Art refracts science in new two-story stained glass installation
by Jamie Gonzales |
Washington artist Jack Archibald and his assistant Larry Bach successfully tackled the Alcan (the Alaska Canada Highway connecting the 49th State to the Lower 48) with a trailer stuffed full of stained glass this month, arriving in Anchorage without so much as a cracked panel. Their secret? A pothole and frost-heave resistant combination of foam and wooden crates screwed to the trailer floor.
But you won't be thinking about logistics when you crane your neck to take in the new two-story, 36-panel stained glass installation in the ConocoPhillips Integrated Science Building (CPISB). The piece, "Stellar Isomer," plays with the changing Alaska light through amber, green, gold, blue and beveled clear panels.
"One of the things I like about glass, the windows change with seasons, light, clouds," said Archibald after maneuvering back to ground level from 30 feet up in the aerial lift. He and Larry were on their fourth day of installation and putting the finishing touches on the piece. "What you're seeing now isn't the night window. It's not a radical shift, but it's different."
Inspired by the multiple scientific disciplines in CPISB, you might notice connections to astronomy, maybe molecular design, possibly a landscape.
"When somebody asks me what it is, I give them a title and that's about as far as I'm going to go," he said. "I figure we're both working on this. What it looks like to someone else is just as valid as what it looks like to me."
Archibald worked with a CPISB art selection committee to make sure this piece would fit the character of the building.
"One of the things about this window that the committee really wanted was a lot of light transmission," he said. Coming from the Pacific Northwest, he was familiar with designing for cloudy days and long, dark nights. And he's been doing it for decades.
"You want to know how I got into stained glass? I had a shack with no windows. I didn't know how to frame a building, so I kind of went, what am I going to do?" he said with a laugh. His solution? Take a night class and learn to fabricate stained glass panels to pop into the existing structure. Not too long after that, he fell in love with the idea of bending light and working with glass.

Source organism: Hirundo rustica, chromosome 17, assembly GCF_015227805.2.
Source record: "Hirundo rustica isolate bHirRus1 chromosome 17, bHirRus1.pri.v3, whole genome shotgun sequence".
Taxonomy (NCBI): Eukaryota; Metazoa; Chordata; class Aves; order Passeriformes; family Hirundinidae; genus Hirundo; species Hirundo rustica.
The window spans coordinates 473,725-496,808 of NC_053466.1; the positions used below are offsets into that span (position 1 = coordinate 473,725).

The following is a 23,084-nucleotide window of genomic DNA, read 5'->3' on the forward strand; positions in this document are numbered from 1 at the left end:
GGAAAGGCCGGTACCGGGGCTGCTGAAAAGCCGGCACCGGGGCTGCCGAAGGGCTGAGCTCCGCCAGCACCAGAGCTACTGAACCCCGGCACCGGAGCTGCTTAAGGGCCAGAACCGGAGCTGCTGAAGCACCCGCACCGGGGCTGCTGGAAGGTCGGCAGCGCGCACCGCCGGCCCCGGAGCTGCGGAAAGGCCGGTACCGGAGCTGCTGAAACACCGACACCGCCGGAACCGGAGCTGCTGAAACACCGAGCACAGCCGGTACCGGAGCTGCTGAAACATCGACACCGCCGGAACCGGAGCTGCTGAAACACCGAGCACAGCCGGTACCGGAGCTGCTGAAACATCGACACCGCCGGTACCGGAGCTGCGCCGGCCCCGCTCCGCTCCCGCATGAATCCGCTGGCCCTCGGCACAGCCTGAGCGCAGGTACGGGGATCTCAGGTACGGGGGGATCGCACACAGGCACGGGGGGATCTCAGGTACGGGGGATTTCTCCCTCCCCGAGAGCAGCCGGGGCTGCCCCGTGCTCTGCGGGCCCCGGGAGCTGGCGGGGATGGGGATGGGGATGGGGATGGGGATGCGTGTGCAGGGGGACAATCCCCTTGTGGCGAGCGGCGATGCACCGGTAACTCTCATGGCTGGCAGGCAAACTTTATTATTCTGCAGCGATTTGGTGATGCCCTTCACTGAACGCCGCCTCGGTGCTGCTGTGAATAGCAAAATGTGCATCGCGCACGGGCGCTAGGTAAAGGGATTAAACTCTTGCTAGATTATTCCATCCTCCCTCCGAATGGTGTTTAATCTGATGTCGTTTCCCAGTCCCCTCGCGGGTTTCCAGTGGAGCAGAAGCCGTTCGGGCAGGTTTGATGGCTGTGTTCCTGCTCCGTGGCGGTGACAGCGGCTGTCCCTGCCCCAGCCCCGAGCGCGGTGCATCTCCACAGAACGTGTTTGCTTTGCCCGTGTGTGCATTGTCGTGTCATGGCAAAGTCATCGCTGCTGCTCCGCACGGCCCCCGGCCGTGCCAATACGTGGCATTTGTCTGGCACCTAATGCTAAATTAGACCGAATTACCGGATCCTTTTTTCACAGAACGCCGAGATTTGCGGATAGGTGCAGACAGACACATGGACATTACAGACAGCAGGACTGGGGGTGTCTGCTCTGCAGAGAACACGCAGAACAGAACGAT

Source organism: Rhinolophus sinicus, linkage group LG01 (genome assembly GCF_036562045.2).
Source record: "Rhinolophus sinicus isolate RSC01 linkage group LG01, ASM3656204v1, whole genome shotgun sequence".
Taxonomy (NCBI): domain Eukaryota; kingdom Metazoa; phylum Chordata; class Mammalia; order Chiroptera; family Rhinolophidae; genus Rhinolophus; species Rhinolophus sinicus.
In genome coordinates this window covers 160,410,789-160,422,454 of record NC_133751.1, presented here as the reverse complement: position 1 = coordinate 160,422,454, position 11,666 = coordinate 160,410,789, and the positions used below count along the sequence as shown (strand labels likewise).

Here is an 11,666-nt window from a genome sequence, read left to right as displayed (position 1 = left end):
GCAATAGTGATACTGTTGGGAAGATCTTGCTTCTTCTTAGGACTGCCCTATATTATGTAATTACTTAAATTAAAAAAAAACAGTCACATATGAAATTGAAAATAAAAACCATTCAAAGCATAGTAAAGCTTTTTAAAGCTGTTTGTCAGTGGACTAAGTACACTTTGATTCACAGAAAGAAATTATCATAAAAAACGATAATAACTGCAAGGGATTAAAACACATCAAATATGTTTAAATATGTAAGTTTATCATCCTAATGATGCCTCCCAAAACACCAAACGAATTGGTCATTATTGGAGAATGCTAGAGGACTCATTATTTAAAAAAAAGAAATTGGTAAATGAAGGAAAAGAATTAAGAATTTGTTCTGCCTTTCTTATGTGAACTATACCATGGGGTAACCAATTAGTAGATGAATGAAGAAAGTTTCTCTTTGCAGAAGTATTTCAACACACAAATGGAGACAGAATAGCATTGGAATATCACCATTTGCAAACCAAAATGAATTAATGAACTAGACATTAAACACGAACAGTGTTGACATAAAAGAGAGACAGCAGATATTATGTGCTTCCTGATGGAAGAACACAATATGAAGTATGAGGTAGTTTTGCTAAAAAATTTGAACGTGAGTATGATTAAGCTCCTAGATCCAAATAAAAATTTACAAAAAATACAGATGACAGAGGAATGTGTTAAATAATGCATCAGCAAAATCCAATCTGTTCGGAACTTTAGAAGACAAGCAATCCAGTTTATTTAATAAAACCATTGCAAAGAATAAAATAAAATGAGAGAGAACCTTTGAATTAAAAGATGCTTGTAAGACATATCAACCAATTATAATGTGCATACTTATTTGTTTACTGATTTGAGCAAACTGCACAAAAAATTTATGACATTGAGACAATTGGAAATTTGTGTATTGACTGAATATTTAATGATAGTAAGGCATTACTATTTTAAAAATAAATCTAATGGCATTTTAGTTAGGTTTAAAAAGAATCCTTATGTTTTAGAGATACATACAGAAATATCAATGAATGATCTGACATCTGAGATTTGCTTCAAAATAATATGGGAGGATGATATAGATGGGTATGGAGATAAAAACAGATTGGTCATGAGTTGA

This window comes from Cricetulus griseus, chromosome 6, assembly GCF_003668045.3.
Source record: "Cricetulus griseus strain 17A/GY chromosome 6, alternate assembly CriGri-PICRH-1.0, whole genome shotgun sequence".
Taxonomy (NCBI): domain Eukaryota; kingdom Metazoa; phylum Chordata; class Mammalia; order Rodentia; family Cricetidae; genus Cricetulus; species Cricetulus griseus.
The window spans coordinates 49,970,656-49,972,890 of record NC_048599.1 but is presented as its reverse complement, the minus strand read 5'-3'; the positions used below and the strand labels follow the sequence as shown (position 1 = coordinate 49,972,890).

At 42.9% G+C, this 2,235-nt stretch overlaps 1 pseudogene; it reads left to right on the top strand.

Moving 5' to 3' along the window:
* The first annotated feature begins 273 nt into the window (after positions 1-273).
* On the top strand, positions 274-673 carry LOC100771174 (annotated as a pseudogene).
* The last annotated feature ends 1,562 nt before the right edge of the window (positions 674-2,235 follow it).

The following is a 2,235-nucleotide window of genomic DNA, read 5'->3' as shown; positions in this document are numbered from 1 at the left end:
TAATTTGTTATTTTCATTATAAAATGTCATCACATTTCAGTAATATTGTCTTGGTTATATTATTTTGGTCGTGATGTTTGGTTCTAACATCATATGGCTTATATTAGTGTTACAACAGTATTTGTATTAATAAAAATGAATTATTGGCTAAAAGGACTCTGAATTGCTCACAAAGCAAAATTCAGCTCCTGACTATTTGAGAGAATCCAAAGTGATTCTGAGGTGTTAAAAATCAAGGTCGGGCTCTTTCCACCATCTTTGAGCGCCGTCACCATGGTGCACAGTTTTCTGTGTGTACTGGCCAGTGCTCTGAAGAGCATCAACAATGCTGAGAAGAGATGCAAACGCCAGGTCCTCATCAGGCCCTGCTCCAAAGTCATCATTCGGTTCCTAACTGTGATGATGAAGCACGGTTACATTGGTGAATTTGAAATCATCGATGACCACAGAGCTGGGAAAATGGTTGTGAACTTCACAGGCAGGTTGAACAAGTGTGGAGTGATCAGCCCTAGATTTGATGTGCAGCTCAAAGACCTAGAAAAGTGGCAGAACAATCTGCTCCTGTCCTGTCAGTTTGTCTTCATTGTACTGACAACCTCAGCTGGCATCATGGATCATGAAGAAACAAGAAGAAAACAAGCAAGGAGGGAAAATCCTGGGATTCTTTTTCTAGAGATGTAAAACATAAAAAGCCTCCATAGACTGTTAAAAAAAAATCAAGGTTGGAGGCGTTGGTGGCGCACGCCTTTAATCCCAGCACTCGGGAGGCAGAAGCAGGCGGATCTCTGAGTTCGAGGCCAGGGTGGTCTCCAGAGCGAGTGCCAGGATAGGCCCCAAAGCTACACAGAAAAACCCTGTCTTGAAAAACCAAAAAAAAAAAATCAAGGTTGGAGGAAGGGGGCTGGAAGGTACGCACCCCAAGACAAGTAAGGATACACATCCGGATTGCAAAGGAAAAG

Some of the glass for "Stellar Isomer" he sourced from a Seattle-area glass blower, Jim Flanagan of Fremont Antique Glass. "He blows a vase, then slits it, lets it heat back up and slump down. It's flat and I can work with it then," Archibald said. "He's the only guy in the world who makes glass like that I can work with." He digs those tiny imperfections in hand glass that make each piece unique and special.
Selecting the Archibald piece for UAA
Their 2,000-mile trek from Archibald's Camano Island, Wash., studio was a little wilder than most of the trips Archibald has undertaken to deliver his dozens of public art installations. Definitely more bears. His portfolio includes work throughout Washington and Oregon as well as in Arkansas, Utah and Florida. The UAA piece is technically his second Alaska installation, knocked out of first place by an installation at a Chugiak fire station just a few days previous.
The decision makers at UAA didn't always have stained glass in mind for CPISB. A committee of UAA staffers worked with the state's Percent for Art program to put out a request for proposals and winnowed the initial applicant pool from about 350 down to five or six finalists, including Archibald, said Stan Vanover, a senior project manager from Facilities Planning & Construction. Finalists came to UAA to check out CPISB before submitting full proposals.
"Once we actually saw the proposal from Jack, that's when we knew, this part of the building, this is what we want to do," said Vanover.
Colloquially, you may have heard folks refer to the "One Percent for Art" program, but Vanover clarified that Alaska's program is actually "Percent for Art" and projects at UAA usually work out to ½ to ¾ percent for art. With a $104 million project like CPISB, they want to be mindful of maintaining a careful balance between spending state money on facilities vs. art.
Archibald interrupted with a quick, "You can't go wrong with art!" Vanover laughed and said, "I knew you'd take exception to that."
"This isn't the only piece for this building," continued Vanover. "We have a sculpture slated to be installed out front next May, I believe, by another artist, Heath Satow." (See a rendering of Satow's piece here on his website.)
There is also a selection process underway to contract with artists for public installations in the Health Sciences Building, completed in 2011, and the new Alaska Airlines Center, opening this fall.
As for Archibald and Bach, they felt like they earned a little vacation and had plans to take their (empty!) rig around Alaska before making the return trek to Washington, this time without worrying so much about those Alcan bumps.
Written by Jamie Gonzales, UAA Office of University Advancement